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Scottish Landlords Association welcomes amendments to Universal Credit Payments

The Scottish Government has been granted devolved powers by Westminster to introduce a degree of flexibility when it comes to the newly introduced Universal Credit which consolidates 6 different benefits including tax credits, income based job-seekers allowance and income-related employment and support allowance into a single payment.

These new powers will afford universal credit claimants to choose whether they get their benefit monthly or fortnightly in areas where a digital planning system has been set up. These proposals have been made in response to views gathered from the public as receiving universal credit fortnightly will make budgeting easier for those on a tight income, according to Social Security Minister Jeane Freeman.

Scottish tenants will also have the choice of having the housing element of their universal credit paid directly to their landlord, a change welcomed by John Blackwood, Chief Executive of the Scottish Association of Landlords who stated “This should help protect tenancies and minimise rent arrears which will benefit both the tenant and the landlord. It is only fair that private sector tenants have the same option to choose direct payments as tenants in the social sector."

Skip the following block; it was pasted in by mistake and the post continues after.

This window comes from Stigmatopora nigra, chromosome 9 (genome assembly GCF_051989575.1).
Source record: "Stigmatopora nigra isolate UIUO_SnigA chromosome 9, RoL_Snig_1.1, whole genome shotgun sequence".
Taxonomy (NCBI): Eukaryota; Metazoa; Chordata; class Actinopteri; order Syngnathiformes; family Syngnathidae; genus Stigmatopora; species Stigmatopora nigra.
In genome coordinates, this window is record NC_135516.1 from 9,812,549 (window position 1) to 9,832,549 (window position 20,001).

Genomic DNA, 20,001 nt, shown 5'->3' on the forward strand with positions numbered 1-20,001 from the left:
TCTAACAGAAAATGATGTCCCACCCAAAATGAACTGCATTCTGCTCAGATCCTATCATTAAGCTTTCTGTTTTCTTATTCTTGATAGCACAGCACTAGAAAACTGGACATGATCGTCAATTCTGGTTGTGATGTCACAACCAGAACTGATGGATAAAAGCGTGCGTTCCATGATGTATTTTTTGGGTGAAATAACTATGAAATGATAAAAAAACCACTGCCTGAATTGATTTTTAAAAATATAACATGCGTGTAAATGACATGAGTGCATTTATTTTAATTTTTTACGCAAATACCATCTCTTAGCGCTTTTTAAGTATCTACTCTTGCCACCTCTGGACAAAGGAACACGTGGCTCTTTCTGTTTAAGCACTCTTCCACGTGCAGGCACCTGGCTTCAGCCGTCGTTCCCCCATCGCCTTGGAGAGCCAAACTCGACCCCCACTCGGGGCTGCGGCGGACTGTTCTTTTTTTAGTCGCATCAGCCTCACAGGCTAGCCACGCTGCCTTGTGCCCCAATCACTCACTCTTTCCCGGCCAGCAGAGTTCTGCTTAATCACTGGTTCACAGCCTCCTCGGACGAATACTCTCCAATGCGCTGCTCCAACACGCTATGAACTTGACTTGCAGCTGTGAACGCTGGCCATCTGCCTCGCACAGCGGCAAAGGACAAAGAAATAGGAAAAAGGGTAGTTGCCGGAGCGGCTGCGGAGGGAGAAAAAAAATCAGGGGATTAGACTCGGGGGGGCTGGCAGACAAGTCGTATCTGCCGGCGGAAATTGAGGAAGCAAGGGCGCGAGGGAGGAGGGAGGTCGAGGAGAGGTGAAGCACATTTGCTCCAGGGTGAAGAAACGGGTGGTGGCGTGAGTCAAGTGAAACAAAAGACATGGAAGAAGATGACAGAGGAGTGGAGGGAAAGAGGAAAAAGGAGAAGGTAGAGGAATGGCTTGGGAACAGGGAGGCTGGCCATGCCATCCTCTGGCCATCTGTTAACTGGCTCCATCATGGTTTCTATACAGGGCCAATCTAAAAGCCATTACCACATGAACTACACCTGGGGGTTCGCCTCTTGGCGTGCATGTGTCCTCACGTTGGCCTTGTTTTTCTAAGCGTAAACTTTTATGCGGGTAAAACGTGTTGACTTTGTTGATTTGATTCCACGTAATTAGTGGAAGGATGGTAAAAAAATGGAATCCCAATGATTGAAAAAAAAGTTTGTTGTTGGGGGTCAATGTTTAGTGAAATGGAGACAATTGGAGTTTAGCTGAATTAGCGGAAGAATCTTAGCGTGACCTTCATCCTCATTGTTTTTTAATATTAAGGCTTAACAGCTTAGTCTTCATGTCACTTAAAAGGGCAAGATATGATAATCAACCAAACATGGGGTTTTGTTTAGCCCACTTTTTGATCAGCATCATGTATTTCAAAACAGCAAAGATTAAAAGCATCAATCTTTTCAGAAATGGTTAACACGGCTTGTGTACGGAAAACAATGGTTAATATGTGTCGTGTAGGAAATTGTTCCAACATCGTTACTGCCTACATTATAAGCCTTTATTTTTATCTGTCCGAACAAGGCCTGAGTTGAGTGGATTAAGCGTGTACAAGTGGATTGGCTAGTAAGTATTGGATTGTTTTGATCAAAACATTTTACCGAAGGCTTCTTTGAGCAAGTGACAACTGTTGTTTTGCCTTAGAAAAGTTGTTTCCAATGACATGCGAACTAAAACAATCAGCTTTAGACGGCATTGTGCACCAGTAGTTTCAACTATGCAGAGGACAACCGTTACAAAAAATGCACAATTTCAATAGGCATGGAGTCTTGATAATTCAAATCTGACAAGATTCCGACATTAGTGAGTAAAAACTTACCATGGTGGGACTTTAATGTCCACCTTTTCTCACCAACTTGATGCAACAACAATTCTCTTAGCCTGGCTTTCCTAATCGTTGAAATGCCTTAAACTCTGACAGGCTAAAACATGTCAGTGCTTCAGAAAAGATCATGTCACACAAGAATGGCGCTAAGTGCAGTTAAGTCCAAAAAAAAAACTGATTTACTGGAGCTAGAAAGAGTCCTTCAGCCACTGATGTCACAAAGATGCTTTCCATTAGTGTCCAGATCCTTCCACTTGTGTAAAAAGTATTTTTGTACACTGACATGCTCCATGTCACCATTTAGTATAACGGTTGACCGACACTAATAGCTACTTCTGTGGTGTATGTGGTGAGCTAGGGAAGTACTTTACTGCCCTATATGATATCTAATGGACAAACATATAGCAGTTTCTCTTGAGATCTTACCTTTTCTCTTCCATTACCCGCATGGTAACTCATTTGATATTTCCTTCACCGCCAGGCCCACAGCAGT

These changes do not come without criticism: Annie Wells, Scottish Conservative MSP welcomes the changes proposed but highlights that the Scottish Government will only be using a small portion of the powers granted to it by the UK Government and the transition of some benefits will take up to 3 years to complete. She stated “They've asked for a hold-off for three years to take all these powers on board. It's alright complaining and not governing, but we need to see them actually governing and using the powers they were given."

DASH has spoken with several of its accredited landlords all of which would welcome more flexibility around the payment of Universal Credit, particularly where this would result in the direct payment of housing related benefit to the landlord, hugely reducing the likelihood of tenants accumulating rent arrears.

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